This issue's focus: The Census Effect
The Census Effect
The 2020 Census is Here - Schools Should be Active
by  Bricio Vasquez, Ph.D.
This spring, families and individuals across the U.S. will complete the 2020 Census form. The Census can be filled out by phone, mail, and for the first time, online. Schools and libraries have a significant opportunity to expand this process by helping people fill out the census form using school computers and community education centers.

Though the Trump administration pushed to include a citizenship question on the 2020 Census, the Supreme Court blocked the decision for this year's Census. Unfortunately, the damage has been done and many in Latino and immigrant communities are afraid to be counted.

Getting an accurate count is vital, especially because public schools are vulnerable to being inadequately funded as a result of an undercount. IDRA has partnered with other nonprofit organizations to form an unofficial, statewide complete count committee for Texas to bring individuals together and mobilize efforts, particularly in communities deemed "hard to count."

Note: Given the quickly changing developments with the spread of COVID-19, the U.S. Census Bureau expanded the timeframe for residents to complete the census form. Households may now complete the census form between March 12 and August 14. 

New Digital Census:  Not everyone has digital access. There are significant gaps in access between White adults and Black and Hispanic adults as well as between rural and non-rural residents. People can complete the census form on paper or by phone as well.
Citizenship Fears: The debate over inclusion of the citizenship question can lead to fear and distrust even though the U.S. Supreme Court blocked the question for the 2020 Census.
Reduced Outreach: Congress decided to spend less per household than for the 2010 count. This means there will be fewer in-person outreach efforts and fewer local census offices, field staff and field tests for the 2020 Census. The largest impact likely will be among groups considered "hard-to-count."
Data Security Concerns: Apprehension about the security and confidentiality of data could be elevated with the new digital form. The Census Bureau is taking steps to protect data it collects, and the law requires the Census Bureau to protect personal information.
See these and other resources for schools, including fliers and videos, 
to share with families at IDRA's Everyone Counts webpage.
Learning Goes On
IDRA Launches 
"Learning Goes On."
Our COVID-19 Resource for Education includes a web hub, free webinar series and special weekly eNews policy update.
by Morgan Craven, J.D.
In February 2020, President Donald Trump released a proposed federal budget for the 2021 fiscal year. The proposal, subject to congressional approval, would decrease funding for elementary, secondary and post-secondary programs by 7.8% to $6.6 billion.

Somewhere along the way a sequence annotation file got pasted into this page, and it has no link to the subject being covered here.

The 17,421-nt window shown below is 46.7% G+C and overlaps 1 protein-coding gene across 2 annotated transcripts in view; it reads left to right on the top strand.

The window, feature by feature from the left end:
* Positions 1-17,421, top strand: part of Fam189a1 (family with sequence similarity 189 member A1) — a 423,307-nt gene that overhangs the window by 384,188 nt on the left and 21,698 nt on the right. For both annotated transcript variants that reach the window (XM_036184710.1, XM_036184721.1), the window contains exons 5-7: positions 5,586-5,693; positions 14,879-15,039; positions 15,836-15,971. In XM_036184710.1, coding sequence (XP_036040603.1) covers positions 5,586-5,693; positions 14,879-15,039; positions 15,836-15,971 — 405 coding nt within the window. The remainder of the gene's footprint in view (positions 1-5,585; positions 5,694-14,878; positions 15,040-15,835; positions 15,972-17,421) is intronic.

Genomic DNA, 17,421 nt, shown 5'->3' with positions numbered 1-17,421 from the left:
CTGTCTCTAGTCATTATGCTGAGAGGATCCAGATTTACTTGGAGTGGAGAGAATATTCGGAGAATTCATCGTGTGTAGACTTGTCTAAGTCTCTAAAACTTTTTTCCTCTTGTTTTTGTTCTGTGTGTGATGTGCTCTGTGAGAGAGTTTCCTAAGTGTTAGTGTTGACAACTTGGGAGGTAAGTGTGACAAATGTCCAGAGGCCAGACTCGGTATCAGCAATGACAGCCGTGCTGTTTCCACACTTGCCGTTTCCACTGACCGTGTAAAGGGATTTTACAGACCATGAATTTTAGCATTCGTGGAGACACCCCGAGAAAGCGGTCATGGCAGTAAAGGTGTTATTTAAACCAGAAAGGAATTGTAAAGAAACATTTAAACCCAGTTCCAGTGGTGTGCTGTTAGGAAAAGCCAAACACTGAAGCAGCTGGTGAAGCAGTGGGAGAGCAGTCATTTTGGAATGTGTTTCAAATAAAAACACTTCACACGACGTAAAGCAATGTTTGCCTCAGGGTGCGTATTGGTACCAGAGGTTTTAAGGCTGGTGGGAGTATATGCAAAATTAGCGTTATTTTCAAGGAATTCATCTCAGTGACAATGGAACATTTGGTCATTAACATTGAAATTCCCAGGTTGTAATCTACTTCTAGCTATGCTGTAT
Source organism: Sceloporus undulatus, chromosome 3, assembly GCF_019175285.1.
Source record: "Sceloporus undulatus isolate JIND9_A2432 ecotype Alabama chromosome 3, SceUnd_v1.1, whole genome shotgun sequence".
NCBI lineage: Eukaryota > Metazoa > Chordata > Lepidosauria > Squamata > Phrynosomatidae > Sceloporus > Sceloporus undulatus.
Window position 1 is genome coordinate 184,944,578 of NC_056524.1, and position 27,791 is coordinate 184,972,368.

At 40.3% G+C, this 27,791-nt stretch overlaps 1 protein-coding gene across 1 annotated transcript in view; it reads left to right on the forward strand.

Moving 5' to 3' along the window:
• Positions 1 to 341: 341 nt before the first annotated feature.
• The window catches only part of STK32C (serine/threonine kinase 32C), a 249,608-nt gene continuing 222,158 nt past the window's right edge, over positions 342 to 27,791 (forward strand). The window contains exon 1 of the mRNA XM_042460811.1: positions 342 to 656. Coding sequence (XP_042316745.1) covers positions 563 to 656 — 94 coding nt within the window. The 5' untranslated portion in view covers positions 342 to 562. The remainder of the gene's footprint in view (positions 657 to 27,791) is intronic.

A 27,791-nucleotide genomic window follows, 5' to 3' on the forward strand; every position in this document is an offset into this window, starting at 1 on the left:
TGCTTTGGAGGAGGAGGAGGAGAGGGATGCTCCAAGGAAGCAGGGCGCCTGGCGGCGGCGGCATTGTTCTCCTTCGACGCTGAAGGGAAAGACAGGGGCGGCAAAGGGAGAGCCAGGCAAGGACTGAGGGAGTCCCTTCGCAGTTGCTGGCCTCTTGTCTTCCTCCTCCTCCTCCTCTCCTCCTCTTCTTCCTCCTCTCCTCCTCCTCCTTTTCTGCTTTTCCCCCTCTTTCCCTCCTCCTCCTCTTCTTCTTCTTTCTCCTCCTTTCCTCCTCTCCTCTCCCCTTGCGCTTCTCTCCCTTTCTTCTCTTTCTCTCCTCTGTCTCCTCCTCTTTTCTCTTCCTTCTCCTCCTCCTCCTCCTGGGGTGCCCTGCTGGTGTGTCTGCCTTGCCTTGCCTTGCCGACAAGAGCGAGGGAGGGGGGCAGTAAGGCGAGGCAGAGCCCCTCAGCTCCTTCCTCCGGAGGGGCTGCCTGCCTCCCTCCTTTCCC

President Trump's proposed budget combines the Title I funding program with 28 other federal K-12 education grant programs into a single block grant called the Elementary and Secondary Education for the Disadvantaged Block Grant (ESED). The budget also emphasizes "school choice" by expanding access and funding for vouchers and similar programs.

The proposed dismantling of critical federal programs could threaten access to resources for the schools and students that need them most. We must increase, not decrease, federal funding for schools, target monies appropriately, and use federal tools to urge states to invest in their schools to ensure excellent and equitable schools for all students.
Watching the Courts as They Consider the Next Voucher Case
by Morgan Craven, J.D .
In January, the U.S. Supreme Court heard oral arguments in a school voucher related case, Espinoza vs. Montana Department of Revenue. The plaintiffs, three Montana families, sued the Montana Department of Revenue after it placed limits on a state program that gave dollar-for-dollar tax credits to people who donated to private scholarship funds.

The issue before the U.S. Supreme Court is whether it is a violation of the religion and equal protection clauses of the U.S. Constitution for a state to invalidate a financial aid program that happens to provide support for students who choose to attend religious schools.

Voucher systems, even indirect ones that provide tax credits rather than direct financial support to families, divert critical public funds away from public schools. IDRA and others across the country will continue to monitor and weigh in on legislation and litigation that impact fair school funding for public schools.
March 30, 2020
The Intercultural Development Research Association is an independent private non-profit organization dedicated to ensuring educational opportunity for every child. IDRA strengthens and transforms public education by providing dynamic training; useful research, evaluation, and frameworks for action; timely policy analyses; and innovative materials and programs.
IDRA works hand-in-hand with hundreds of thousands of educators and families each year in communities and classrooms around the country. All our work rests on an unwavering commitment to creating self-renewing schools that value and promote the success of students of all backgrounds.